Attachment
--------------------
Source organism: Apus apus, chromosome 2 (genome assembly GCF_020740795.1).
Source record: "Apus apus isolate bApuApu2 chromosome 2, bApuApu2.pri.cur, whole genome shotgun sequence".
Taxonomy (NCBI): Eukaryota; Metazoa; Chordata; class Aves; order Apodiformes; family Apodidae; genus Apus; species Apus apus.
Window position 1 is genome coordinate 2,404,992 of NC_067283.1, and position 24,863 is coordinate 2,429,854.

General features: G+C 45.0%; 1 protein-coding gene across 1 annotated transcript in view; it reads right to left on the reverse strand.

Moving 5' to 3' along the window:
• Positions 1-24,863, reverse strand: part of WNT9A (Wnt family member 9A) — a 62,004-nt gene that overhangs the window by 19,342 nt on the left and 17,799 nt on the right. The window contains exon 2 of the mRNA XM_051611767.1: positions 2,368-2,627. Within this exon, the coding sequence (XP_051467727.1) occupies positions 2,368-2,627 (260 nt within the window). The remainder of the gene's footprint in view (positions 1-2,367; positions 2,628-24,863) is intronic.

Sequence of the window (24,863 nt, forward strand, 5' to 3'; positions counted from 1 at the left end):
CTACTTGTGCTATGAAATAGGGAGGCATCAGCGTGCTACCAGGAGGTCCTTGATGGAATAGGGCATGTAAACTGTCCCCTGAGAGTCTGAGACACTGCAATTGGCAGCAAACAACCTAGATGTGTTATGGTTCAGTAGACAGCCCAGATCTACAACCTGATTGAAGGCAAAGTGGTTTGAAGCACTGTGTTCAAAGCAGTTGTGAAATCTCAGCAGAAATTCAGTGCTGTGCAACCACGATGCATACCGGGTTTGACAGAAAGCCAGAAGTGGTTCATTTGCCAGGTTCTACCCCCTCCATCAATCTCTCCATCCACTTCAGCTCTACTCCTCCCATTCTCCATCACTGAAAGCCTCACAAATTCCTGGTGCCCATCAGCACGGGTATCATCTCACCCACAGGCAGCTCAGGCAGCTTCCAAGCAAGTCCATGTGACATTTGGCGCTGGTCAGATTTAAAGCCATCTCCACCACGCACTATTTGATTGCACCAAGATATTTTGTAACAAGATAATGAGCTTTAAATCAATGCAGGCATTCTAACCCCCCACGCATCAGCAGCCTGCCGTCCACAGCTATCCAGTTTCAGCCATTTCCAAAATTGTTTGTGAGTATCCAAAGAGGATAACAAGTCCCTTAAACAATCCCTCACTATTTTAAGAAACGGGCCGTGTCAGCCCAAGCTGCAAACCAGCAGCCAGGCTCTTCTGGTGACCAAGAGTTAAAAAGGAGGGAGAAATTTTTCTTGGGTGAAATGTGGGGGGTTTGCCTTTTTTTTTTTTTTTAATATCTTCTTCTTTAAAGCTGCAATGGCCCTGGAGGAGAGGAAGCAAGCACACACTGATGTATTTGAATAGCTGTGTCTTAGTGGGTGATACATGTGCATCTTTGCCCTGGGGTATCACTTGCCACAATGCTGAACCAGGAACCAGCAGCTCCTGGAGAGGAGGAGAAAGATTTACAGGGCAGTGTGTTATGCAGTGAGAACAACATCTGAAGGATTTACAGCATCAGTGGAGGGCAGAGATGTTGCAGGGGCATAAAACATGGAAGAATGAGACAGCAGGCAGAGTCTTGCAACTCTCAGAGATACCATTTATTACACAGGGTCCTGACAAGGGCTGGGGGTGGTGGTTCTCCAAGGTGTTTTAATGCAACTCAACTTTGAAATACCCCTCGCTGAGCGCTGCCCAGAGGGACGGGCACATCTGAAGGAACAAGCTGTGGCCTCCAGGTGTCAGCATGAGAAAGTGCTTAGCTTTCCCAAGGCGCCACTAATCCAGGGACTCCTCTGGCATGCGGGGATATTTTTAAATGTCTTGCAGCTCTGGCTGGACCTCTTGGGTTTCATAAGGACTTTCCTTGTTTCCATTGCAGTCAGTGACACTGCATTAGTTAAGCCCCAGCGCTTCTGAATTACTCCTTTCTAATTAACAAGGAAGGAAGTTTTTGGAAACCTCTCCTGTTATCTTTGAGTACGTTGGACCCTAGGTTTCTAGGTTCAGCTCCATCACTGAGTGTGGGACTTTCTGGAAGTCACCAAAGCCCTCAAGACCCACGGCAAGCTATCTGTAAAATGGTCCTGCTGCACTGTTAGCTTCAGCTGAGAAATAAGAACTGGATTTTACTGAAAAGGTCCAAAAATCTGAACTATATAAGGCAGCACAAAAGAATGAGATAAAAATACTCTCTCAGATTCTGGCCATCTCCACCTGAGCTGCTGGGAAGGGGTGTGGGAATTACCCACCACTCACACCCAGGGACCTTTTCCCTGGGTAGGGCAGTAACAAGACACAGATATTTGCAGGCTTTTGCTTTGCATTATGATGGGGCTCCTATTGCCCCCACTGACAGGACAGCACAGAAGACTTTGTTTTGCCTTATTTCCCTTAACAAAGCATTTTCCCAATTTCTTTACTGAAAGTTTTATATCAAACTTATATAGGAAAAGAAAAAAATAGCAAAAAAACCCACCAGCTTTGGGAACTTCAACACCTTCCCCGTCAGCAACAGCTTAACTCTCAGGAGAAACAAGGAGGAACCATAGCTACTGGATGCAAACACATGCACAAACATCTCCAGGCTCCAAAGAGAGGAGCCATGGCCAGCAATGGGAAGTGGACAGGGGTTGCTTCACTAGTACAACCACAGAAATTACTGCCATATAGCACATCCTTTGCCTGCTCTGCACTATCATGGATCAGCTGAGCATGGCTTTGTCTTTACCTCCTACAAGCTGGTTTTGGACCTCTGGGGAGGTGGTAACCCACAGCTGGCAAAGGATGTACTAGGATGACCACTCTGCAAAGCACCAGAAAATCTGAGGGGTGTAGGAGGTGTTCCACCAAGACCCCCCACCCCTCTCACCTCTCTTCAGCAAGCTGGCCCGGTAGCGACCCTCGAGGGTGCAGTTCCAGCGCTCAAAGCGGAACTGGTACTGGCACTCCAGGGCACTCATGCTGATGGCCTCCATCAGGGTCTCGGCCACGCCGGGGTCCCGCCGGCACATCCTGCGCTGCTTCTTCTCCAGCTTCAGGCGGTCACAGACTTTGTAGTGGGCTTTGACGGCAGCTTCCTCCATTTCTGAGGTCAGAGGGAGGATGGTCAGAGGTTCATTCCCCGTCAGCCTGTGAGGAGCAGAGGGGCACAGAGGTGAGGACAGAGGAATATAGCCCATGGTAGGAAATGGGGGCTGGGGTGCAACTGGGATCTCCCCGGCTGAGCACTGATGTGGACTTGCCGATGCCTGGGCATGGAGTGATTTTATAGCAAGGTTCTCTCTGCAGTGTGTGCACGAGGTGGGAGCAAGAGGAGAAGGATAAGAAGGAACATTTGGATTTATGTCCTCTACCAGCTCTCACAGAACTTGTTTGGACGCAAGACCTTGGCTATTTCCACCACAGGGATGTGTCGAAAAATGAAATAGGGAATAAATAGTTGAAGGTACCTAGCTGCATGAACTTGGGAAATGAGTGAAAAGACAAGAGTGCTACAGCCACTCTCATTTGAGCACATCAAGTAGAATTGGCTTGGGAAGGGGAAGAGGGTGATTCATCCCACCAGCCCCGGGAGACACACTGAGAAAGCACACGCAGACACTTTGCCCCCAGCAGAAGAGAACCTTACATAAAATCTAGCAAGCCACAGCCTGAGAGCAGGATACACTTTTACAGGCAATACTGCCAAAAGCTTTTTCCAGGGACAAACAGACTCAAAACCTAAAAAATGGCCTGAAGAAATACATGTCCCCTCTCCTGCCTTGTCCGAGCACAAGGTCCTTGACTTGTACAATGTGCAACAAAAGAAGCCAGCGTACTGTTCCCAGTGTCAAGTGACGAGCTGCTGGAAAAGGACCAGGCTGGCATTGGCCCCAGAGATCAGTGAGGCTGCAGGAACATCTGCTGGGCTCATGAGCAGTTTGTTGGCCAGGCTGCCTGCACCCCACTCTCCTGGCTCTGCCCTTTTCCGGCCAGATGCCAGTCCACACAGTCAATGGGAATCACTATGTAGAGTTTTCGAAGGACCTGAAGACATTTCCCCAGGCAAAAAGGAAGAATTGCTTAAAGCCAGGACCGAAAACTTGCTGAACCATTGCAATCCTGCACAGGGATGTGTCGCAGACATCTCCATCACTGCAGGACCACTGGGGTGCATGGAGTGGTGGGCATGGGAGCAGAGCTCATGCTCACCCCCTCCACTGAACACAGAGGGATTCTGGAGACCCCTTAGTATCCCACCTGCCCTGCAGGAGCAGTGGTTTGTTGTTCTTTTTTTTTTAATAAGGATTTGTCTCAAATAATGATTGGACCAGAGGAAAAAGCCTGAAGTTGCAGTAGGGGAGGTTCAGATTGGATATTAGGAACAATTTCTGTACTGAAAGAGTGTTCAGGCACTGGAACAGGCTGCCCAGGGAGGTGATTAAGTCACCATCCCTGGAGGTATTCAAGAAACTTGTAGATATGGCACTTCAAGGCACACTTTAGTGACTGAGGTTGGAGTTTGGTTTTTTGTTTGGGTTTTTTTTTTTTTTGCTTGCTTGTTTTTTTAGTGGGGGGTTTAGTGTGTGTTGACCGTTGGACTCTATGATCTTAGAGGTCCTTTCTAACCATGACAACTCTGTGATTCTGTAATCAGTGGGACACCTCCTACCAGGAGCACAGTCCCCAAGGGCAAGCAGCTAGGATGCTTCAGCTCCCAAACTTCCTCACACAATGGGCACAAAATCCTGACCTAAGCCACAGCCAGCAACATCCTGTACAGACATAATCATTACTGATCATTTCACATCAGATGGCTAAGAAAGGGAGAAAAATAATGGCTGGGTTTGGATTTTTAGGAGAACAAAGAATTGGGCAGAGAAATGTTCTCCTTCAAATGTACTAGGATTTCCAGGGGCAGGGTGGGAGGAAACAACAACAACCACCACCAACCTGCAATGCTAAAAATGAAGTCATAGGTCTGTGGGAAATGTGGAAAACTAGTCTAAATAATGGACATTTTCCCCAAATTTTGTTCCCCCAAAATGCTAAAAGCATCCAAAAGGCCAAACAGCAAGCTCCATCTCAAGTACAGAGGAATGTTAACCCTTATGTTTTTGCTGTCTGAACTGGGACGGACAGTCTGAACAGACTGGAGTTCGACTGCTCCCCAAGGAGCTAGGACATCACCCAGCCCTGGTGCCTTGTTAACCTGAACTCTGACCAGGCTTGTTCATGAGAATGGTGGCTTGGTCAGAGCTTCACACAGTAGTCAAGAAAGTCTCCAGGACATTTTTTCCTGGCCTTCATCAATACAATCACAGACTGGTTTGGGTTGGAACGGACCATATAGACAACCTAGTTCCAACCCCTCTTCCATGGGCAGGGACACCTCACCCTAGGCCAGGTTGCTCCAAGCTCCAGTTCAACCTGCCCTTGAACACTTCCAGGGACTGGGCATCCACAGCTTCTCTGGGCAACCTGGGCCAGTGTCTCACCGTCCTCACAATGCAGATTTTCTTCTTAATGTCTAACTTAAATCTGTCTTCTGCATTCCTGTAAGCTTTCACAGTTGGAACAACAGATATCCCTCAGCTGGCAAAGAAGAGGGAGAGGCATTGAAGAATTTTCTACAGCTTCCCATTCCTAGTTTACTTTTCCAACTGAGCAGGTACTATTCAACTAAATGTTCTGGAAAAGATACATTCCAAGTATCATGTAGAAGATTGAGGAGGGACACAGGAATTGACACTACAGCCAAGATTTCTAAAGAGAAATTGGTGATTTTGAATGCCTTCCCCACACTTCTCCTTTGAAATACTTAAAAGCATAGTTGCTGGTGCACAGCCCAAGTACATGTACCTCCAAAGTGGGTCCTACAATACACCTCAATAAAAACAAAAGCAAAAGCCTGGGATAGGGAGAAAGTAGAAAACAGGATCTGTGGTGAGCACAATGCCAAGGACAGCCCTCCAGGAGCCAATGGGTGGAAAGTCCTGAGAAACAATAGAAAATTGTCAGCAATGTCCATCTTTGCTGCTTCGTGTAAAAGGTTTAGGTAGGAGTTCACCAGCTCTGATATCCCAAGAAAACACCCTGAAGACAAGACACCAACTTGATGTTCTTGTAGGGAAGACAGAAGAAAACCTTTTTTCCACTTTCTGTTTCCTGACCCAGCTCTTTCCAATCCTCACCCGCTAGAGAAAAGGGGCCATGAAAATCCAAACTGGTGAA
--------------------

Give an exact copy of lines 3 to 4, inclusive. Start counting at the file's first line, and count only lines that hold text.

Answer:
Taxonomy (NCBI): Eukaryota; Metazoa; Chordata; class Aves; order Apodiformes; family Apodidae; genus Apus; species Apus apus.
Window position 1 is genome coordinate 2,404,992 of NC_067283.1, and position 24,863 is coordinate 2,429,854.